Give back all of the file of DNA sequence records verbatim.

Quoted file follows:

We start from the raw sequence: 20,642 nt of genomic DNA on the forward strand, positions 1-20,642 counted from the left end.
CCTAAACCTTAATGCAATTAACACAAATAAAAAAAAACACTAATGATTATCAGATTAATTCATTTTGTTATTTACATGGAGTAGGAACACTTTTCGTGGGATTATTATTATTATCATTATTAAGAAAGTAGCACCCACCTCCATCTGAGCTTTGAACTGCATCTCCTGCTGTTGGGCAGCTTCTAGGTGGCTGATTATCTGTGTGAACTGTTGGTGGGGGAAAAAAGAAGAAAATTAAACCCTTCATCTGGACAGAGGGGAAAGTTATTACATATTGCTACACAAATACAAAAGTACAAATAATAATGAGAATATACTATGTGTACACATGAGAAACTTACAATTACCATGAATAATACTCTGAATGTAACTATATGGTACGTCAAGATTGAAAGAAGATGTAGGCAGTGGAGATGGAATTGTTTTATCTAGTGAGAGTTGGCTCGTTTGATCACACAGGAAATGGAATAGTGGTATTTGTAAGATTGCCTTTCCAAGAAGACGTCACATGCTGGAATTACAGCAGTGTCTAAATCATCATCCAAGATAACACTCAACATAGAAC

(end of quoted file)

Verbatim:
We start from the raw sequence: 20,642 nt of genomic DNA on the forward strand, positions 1-20,642 counted from the left end.
CCTAAACCTTAATGCAATTAACACAAATAAAAAAAAACACTAATGATTATCAGATTAATTCATTTTGTTATTTACATGGAGTAGGAACACTTTTCGTGGGATTATTATTATTATCATTATTAAGAAAGTAGCACCCACCTCCATCTGAGCTTTGAACTGCATCTCCTGCTGTTGGGCAGCTTCTAGGTGGCTGATTATCTGTGTGAACTGTTGGTGGGGGAAAAAAGAAGAAAATTAAACCCTTCATCTGGACAGAGGGGAAAGTTATTACATATTGCTACACAAATACAAAAGTACAAATAATAATGAGAATATACTATGTGTACACATGAGAAACTTACAATTACCATGAATAATACTCTGAATGTAACTATATGGTACGTCAAGATTGAAAGAAGATGTAGGCAGTGGAGATGGAATTGTTTTATCTAGTGAGAGTTGGCTCGTTTGATCACACAGGAAATGGAATAGTGGTATTTGTAAGATTGCCTTTCCAAGAAGACGTCACATGCTGGAATTACAGCAGTGTCTAAATCATCATCCAAGATAACACTCAACATAGAAC